HAMPTON, N.H. — All she wanted was something to eat — maybe a hot dog and fries followed by a piece of salt water taffy for dessert.
But Michele Olsen got nothing. Shrouded in a blue parka, she let out a squawk as she spotted the “closed” sign on a beach-front snack stand.
“We just want something to eat,” she said before rushing back to her car. “There’s nothing open here.”
A nor’easter pounded Hampton Beach this week, turning the summer playground’s honky-tonk strip into a ghost town with sand and foam blowing down the empty street.
Signs advertising fried dough pointed to shuttered stands. Almost every hot dog, fried clam, ice cream and taffy shop on the beach remained closed in one of the dreariest recorded run-ups to New England’s summer tourist season.
Wetter, cooler May
More than 4 inches of rain have fallen this month in Portland, Maine, with more than 2 inches in Concord, N.H., exceeding normal amounts. Average temperatures this month were about 5 degrees below normal in both places, according to the National Weather Service. Burlington, Vt.’s Memorial Day forecast called for a 40 percent chance of rain with a high of 70.
“We know there’s potential of getting surf, that’s the only reason we enjoy crappy weather,” said Hampton surfer Steve Rafferty, 24.
No coastal flooding was expected Thursday, but Massachusetts beaches were pounded overnight. Waves reached a height of 17.4 feet at Boston Buoy, about 16 miles off the coast, according to the Massachusetts Emergency Management Agency.
Several boats were beached by waves in Quincy, Mass., and temperatures were forecast in the low 50s for Thursday.
The National Weather service posted hazardous weather, wind and flood watches for Maine and New Hampshire and predicted little chance of sunshine for Northern New England during the Memorial Day weekend.
High temperatures for Memorial Day were not expected hit much higher than 70 in the three states, close to normal for this time of year. But a month of overcast, wet weekends brought on by lingering low pressure has few people thinking good thoughts about vacations, and businesses dependent on tourists’ cash are on notice.
“I think it’s going to put the whole summer behind,” said Robert Preston, whose family real estate company specializes in beach rentals in Seabrook and Hampton.
Few phone calls
Repeat vacationers aren’t likely to cancel their plans, but he predicted business would see fewer daytrippers and spur-of-the-moment tourists.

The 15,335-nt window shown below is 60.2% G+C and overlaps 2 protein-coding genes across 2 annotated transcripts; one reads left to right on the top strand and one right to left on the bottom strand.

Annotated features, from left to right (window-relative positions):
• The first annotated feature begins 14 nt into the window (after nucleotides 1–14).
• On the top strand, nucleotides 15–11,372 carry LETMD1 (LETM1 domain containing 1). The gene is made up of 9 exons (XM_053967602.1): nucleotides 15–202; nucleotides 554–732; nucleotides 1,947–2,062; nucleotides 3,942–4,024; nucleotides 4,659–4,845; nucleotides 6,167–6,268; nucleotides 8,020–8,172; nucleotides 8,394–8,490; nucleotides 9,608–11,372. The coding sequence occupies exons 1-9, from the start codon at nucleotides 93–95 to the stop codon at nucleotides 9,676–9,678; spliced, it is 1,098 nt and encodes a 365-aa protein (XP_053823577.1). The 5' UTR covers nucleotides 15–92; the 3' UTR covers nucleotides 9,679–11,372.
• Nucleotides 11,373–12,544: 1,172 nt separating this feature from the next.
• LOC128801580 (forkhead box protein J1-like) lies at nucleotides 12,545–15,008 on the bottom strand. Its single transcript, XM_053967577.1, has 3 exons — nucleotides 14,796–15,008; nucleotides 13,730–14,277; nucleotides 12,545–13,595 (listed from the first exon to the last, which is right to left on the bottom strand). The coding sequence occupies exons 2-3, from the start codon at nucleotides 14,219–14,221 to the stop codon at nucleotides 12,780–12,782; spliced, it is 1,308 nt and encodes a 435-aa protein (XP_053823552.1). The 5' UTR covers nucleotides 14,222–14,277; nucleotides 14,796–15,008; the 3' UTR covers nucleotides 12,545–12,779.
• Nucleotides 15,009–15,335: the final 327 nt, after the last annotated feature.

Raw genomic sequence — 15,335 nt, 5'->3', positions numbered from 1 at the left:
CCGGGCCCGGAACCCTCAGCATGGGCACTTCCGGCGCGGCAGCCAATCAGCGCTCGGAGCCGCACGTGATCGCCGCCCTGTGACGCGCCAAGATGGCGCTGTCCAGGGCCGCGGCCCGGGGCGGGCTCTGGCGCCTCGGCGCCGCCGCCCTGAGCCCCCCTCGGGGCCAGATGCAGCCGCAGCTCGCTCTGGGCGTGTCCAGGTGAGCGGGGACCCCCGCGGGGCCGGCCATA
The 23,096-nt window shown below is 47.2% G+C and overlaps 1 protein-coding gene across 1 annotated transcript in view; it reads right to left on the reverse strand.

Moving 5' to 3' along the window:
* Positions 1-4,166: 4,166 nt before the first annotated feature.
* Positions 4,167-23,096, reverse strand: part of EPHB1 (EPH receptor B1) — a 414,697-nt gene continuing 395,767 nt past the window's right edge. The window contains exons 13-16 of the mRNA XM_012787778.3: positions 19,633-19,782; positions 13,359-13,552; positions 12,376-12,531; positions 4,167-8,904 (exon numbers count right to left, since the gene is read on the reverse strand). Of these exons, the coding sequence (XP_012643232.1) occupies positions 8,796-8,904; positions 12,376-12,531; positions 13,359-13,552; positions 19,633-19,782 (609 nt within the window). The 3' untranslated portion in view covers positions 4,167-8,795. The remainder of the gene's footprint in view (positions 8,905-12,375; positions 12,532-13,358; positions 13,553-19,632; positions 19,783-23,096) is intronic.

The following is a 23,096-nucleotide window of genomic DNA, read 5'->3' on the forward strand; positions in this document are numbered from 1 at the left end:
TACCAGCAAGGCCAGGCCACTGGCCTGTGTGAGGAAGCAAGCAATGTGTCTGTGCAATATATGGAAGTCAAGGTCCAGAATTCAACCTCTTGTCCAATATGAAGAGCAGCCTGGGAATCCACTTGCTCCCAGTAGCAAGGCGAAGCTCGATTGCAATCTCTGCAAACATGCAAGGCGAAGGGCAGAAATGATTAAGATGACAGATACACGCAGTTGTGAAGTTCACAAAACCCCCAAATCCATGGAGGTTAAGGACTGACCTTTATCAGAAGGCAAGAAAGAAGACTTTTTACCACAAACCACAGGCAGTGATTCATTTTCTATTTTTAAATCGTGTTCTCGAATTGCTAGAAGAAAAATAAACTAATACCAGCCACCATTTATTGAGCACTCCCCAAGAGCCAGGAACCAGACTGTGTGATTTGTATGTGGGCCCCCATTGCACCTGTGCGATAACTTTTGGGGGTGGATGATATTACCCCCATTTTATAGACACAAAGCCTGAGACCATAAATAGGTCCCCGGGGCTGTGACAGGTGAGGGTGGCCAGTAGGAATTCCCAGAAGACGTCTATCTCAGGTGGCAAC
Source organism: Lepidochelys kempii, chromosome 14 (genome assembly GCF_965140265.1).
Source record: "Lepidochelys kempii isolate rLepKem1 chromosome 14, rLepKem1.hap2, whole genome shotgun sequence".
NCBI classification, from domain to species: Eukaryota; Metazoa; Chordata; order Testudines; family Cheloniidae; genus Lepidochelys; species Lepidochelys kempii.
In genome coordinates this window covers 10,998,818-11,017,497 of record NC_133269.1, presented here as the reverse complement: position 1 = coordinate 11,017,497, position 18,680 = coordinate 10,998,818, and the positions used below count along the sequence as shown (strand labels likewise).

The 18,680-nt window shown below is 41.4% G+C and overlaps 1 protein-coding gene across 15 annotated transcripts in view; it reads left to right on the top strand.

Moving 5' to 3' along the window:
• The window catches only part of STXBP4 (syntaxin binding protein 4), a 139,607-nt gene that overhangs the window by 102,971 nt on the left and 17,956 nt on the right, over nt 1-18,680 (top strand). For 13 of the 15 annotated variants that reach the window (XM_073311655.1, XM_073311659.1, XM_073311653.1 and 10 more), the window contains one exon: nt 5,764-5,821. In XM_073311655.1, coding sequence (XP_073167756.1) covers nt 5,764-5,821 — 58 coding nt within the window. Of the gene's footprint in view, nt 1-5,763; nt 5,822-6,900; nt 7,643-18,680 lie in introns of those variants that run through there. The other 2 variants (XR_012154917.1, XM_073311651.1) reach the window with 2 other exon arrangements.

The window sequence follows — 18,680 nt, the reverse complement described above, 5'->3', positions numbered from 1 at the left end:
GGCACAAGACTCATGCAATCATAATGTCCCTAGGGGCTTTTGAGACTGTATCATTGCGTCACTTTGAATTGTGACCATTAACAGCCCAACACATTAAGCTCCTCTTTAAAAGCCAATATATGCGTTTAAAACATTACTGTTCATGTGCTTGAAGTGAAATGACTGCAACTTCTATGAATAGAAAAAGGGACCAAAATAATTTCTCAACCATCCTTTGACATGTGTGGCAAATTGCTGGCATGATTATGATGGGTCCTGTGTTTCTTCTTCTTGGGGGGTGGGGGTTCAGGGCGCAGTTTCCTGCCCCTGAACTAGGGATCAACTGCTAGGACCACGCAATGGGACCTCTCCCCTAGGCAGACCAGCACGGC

“If the weather was nice the phone would have started ringing this week, but we’re just not getting it,” he said. “If the sun comes up, we’ll catch up real fast.”
Plenty of rooms are available in the Kennebunkport, Maine, area with the wet and cold weather putting a damper on the number of tourists expected for the Memorial Day weekend, said Dick Leeman, president and CEO of the Kennebunk/Kennebunkport Chamber of Commerce.
Bookings are running about the same as last year at this time, he said, when the weather was also cold and wet. But he said the outlook for tourism-related businesses is good for July and August, the peak tourist months.
The rain actually makes it easier to paddle in Vermont’s Mad River, a popular canoe and kayak destination, but it discourages people from venturing outside, said Guy Dedell of Clearwater Sports in Waitsfield.
“We won’t do as well this weekend because every weekend’s been rainy and people are just getting tired about it,” he said.
In Maine and Vermont, state parks reported overall campground reservations were up from last year, but spokesmen from both states acknowledged recent days of rain had prompted some Memorial Day cancellations.
“I can’t help but think it’s the weather,” said Larry Simino, Vermont parks director. “Stick with your reservation. Just think of how many times the weather man is wrong.”
The dreary weather is also discouraging to people who didn’t plan to venture far from home this weekend.
Gardeners throughout the region worry their gardens will drown — the lack of sun and abundance of rain has stunted seedlings’ growth and threatens to rot seeds before they sprout.
Glynn is worried about her pea plants.
“They all started coming up just before the rain started so the peas are up about 5 inches, but they’re kind of stagnant because there’s no sun whatsoever,” she said.
“At the Fourth of July people want to serve their peas, that’s the tradition here in New England — certainly ours won’t be ready.”
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